Posted by on April 9, 2018 2:12 pm
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Categories: Finance Leadership Top News Washington D.C.

Six former Howard University employees inappropriately awarded or received more than $369,000 in institutional aid from the institution between 2011-2016, according to a report released by the university this afternoon and a week after the school faced national scrutiny over allegations of massive financial aid fraud.

The report outlines the launch of the ongoing financial aid investigation in 2016, which revealed that of more than 131 employees or dependents who received tuition remission, grants, and refunds over the analyzed period, five employees accounted for $689,375 of total refunds.

The six employees were fired in 2017 as a result of the inquiry, and officials say new controls, including consolidated approval processes, restricted access to the financial aid awarding system, and the hiring of two new enrollment management and compliance executives, will create a new standard for student aid oversight.

“While this has been a very difficult and disappointing situation, I know our campus community deserves better and I am committed to ensuring that each of our campus offices operate with integrity and are the best that higher education has to offer,” said Howard President Wayne A.I. Frederick in a statement issued last week following the university’s confirmation of the financial aid investigation.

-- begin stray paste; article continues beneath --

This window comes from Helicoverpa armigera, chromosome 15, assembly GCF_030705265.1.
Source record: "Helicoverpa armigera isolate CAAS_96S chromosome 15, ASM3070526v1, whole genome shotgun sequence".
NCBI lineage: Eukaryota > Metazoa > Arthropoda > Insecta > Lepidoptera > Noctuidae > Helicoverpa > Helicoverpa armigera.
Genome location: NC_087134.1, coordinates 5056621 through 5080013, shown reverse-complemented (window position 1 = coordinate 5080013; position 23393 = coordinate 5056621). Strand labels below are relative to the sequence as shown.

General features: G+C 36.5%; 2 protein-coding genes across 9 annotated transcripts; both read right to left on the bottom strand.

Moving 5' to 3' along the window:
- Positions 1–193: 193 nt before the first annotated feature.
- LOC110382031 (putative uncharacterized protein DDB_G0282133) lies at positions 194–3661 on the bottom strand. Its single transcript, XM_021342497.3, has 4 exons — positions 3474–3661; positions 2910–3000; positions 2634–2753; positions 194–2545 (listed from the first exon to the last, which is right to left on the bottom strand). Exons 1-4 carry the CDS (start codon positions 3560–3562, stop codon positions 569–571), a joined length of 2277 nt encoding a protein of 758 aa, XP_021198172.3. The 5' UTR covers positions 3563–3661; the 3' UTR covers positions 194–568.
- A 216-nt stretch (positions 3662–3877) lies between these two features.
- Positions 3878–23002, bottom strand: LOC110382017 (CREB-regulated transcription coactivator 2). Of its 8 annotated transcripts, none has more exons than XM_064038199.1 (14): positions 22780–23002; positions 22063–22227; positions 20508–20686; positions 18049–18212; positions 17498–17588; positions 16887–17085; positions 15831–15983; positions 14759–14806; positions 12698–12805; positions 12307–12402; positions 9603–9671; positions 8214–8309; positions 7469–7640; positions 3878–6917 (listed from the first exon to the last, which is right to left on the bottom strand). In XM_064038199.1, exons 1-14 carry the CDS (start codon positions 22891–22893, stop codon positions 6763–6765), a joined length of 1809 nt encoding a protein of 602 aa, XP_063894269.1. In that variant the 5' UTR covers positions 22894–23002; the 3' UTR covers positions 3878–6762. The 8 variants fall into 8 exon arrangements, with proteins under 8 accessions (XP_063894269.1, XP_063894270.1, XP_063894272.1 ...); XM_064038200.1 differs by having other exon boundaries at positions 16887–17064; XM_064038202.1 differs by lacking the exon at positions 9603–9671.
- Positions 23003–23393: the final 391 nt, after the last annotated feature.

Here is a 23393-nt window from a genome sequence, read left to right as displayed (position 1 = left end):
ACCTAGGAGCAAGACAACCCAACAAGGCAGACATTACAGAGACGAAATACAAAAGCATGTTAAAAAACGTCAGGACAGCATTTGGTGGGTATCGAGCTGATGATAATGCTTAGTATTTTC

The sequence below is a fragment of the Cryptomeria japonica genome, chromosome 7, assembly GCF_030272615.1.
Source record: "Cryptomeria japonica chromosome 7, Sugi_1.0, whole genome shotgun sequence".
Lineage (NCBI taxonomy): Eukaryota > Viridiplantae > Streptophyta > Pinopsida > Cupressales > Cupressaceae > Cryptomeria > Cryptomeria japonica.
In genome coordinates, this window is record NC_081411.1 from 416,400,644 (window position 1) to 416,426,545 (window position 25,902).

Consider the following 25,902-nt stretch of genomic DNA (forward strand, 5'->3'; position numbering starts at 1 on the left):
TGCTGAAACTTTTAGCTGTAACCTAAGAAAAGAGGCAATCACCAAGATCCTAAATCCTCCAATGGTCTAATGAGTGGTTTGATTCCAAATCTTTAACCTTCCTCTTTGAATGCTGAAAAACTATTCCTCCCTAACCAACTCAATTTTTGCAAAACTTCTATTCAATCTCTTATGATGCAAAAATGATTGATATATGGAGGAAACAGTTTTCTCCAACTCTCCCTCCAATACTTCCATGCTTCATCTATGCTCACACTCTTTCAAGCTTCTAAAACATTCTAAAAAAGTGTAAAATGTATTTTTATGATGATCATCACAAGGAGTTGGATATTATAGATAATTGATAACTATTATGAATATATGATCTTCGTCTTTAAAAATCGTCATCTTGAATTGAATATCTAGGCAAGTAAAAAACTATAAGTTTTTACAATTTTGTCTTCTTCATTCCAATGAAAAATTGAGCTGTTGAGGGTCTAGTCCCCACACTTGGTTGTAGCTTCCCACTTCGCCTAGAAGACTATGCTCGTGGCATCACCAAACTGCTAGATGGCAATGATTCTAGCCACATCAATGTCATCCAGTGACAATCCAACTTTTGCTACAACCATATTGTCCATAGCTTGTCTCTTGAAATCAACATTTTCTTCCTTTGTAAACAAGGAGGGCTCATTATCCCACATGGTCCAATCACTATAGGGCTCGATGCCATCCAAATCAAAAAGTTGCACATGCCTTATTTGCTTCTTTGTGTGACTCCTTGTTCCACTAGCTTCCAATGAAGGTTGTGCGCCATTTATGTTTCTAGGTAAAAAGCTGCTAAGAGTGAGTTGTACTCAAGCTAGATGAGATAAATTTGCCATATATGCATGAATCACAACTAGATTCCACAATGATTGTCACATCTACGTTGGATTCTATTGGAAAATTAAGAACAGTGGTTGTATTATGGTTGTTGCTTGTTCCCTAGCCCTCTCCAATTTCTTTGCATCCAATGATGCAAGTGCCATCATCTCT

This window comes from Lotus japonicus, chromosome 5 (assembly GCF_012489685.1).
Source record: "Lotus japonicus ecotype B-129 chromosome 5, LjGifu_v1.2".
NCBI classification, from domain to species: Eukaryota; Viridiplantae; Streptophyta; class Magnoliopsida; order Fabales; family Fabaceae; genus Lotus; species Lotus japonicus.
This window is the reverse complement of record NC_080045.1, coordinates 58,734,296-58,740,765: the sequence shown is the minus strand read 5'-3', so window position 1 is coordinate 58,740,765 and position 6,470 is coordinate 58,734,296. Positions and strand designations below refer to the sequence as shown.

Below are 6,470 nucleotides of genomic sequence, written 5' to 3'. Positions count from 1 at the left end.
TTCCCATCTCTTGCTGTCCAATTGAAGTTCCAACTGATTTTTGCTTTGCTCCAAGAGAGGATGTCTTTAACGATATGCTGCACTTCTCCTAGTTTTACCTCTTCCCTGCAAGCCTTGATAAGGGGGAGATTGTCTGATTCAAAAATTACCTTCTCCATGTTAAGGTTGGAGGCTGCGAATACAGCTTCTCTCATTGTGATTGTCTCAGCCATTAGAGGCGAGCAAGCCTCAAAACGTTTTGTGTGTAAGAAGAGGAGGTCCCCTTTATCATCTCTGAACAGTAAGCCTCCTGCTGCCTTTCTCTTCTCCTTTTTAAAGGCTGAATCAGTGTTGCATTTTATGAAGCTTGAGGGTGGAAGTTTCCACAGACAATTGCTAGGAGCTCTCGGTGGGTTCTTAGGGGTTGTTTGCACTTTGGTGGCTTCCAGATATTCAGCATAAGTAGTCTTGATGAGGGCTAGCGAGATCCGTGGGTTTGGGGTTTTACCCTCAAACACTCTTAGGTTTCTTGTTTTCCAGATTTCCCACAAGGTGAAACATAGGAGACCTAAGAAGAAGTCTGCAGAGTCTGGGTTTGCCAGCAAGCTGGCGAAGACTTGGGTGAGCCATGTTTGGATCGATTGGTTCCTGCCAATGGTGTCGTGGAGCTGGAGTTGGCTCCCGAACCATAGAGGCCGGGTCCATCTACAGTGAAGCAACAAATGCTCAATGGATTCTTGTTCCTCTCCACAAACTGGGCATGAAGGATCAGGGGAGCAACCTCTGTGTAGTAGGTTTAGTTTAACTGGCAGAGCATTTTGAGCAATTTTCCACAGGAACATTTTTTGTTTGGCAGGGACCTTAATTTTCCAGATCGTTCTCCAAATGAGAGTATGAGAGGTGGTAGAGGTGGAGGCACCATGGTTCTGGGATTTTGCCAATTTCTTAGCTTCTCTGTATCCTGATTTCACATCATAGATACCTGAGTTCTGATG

Officials say criminal charges could be possible in the financial aid controversy that rocked the national HBCU community in late March following an anonymous posting on Medium.com which alleged that former employees had misappropriated more than $1 million in institutional aid.

That posting, which has since been deleted and has prompted a $10 million lawsuit from Howard law school student Tyrone Hankerson, who was named in the post as one of the beneficiaries of the financial aid fraud, preceded a nine-day sit-in by Howard University students in the school’s administration building.

Protestors demanded changes to tuition rates, campus policing practices, community outreach, housing access and executive resignations, but ended their occupation last Friday after agreeing to terms with the HU Board of Trustees for increased student presence on task forces, board committees and new housing registration dates.